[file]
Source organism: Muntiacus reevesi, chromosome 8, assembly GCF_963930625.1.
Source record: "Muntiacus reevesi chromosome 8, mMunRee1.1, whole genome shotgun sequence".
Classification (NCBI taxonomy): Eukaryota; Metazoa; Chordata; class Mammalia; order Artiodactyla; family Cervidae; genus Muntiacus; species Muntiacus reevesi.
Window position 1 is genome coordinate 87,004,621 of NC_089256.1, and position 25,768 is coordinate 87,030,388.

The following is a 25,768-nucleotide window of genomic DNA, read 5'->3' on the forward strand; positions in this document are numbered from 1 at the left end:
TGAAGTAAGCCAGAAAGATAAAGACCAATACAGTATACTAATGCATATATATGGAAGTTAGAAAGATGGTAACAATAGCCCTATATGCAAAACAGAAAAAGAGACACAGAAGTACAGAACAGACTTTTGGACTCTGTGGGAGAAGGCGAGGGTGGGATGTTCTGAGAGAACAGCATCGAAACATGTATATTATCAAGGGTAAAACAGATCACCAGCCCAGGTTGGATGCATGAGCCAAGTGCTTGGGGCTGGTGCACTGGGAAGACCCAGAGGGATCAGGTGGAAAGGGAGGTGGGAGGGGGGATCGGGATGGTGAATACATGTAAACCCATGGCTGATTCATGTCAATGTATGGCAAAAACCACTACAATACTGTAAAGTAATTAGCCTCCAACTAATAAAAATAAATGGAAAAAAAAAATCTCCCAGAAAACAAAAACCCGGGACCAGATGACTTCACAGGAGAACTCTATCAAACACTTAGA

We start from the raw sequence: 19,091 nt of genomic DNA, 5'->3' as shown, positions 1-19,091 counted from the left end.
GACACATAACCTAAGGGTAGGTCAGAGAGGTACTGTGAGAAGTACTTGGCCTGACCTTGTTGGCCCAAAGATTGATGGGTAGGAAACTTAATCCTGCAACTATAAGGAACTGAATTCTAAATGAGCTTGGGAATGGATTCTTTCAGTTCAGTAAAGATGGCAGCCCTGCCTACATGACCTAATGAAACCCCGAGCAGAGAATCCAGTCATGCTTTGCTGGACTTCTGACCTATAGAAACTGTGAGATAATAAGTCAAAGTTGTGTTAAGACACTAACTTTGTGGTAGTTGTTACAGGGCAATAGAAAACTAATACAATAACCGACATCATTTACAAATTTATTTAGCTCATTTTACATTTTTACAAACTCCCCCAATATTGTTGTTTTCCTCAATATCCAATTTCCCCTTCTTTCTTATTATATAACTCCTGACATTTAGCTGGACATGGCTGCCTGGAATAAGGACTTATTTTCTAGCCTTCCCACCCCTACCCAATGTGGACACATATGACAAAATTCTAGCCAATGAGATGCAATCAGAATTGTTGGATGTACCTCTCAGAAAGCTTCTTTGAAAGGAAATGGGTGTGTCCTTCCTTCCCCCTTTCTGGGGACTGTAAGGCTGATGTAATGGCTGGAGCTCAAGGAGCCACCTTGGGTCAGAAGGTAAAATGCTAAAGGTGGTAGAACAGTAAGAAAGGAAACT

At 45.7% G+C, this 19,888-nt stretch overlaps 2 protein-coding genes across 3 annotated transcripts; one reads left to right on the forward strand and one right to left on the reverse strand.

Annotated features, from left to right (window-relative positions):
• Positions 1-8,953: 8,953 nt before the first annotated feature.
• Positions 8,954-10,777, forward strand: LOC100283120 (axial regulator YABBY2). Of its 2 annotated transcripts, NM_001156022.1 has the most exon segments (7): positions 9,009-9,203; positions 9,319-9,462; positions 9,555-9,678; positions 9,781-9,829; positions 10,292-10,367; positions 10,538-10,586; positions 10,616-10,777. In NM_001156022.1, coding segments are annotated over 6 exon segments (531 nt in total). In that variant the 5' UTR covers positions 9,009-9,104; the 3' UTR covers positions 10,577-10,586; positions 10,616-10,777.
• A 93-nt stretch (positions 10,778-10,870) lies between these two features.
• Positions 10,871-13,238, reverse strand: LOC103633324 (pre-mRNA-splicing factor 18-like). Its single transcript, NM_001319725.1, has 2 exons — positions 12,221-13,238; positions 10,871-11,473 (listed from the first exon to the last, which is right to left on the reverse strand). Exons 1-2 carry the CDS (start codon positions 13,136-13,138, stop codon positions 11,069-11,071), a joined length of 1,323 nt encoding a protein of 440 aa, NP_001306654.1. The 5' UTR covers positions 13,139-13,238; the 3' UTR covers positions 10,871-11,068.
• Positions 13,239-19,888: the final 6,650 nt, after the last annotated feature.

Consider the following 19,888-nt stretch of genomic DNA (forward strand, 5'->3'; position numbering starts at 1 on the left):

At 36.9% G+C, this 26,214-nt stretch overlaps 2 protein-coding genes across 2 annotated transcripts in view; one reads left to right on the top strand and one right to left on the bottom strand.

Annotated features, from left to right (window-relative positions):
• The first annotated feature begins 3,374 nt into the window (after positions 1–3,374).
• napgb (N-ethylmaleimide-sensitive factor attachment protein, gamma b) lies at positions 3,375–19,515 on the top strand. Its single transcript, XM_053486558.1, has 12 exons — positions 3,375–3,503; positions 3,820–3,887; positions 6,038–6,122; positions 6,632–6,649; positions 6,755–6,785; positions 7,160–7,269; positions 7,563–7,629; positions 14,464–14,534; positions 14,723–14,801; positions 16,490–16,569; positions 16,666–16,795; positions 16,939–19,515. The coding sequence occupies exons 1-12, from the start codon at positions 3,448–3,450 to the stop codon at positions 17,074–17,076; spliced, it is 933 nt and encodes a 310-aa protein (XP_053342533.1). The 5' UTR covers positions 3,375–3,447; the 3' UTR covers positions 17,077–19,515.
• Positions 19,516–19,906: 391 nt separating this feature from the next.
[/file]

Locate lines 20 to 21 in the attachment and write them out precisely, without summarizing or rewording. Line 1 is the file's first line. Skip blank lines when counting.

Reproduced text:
• napgb (N-ethylmaleimide-sensitive factor attachment protein, gamma b) lies at positions 3,375–19,515 on the top strand. Its single transcript, XM_053486558.1, has 12 exons — positions 3,375–3,503; positions 3,820–3,887; positions 6,038–6,122; positions 6,632–6,649; positions 6,755–6,785; positions 7,160–7,269; positions 7,563–7,629; positions 14,464–14,534; positions 14,723–14,801; positions 16,490–16,569; positions 16,666–16,795; positions 16,939–19,515. The coding sequence occupies exons 1-12, from the start codon at positions 3,448–3,450 to the stop codon at positions 17,074–17,076; spliced, it is 933 nt and encodes a 310-aa protein (XP_053342533.1). The 5' UTR covers positions 3,375–3,447; the 3' UTR covers positions 17,077–19,515.
• Positions 19,516–19,906: 391 nt separating this feature from the next.